when i was getting my toesies pampered and polished the other day, i had the pleasure of hearing someone complain about their service. they had gotten the bella pedicure which costs 12 dollars more than the standard, no-frills pedicure, and didn’t like the job their nail tech did. (let me say, pedicures are my ultimate self-indulgence, and i’ve had my share of lousy pedicures, so i understand that) she said the tech didn’t properly slough her feet, use the mango exfoliator, massage her feet or legs, and just left her there for 5 minutes while her callus remover softened her feet (in the tech’s defense, you have to leave it on for 5 minutes to give it time to work).
first she was complaining to the tech (after the pedicure), and said she wouldn’t give her a tip. the tech apologized and offered to talk to the manager to see if she could waive the cost of the pedicure. the girl said that she wanted to talk to the manager herself. so the tech got the manager – whose first language was not english – and the girl who was complaining suddenly started talking much louder and more slowly. i was sort of amused by this process at first because the girl’s mother had talked to the manager during the fabled lousy pedicure, and the manager had already agreed to waive the cost. so the manager came up, apologized and offered to waive the cost of the pedicure. the girl said, “i want to speak to the owner.” the manager said that the owner does not live in the country, and couldn’t be reached by telephone at this time, but that she was happy to accomodate her in order to keep her business.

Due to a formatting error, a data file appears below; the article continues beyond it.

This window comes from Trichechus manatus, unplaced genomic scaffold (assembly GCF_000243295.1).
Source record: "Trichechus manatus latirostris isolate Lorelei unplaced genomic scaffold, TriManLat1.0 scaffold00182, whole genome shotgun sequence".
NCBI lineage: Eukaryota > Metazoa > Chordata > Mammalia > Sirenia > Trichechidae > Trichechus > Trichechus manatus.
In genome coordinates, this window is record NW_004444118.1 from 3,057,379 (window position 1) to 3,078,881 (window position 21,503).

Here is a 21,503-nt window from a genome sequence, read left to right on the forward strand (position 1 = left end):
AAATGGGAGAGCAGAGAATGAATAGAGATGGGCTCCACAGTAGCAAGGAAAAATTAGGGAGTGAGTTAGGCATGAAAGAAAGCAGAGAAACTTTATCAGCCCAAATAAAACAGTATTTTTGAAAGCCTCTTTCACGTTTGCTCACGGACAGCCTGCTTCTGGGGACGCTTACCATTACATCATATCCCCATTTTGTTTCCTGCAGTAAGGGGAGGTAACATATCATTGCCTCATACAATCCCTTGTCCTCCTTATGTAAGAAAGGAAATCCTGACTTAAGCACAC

the girl looked at her and said, “i don’t know if you’ve ever heard of something called a marketing degree, but it’s where you do a good job the first time so that your customers don’t ever have to be unhappy because then your customers will go out and do what’s called bad marketing and tell everyone they’ve ever met not to come and get pedicures here.”
hmmm… i had thought a marketing degree is where you receive formal education from an institution to learn how to reach a potential client base and convince them to be consumers of your product.
and then i thought, well, i don’t have a marketing degree and i think you’re not the highest wattage bulb i ever done met.
the moral of this story is: if you’re going to be all condescending and rude, be sure you know what you’re talking about.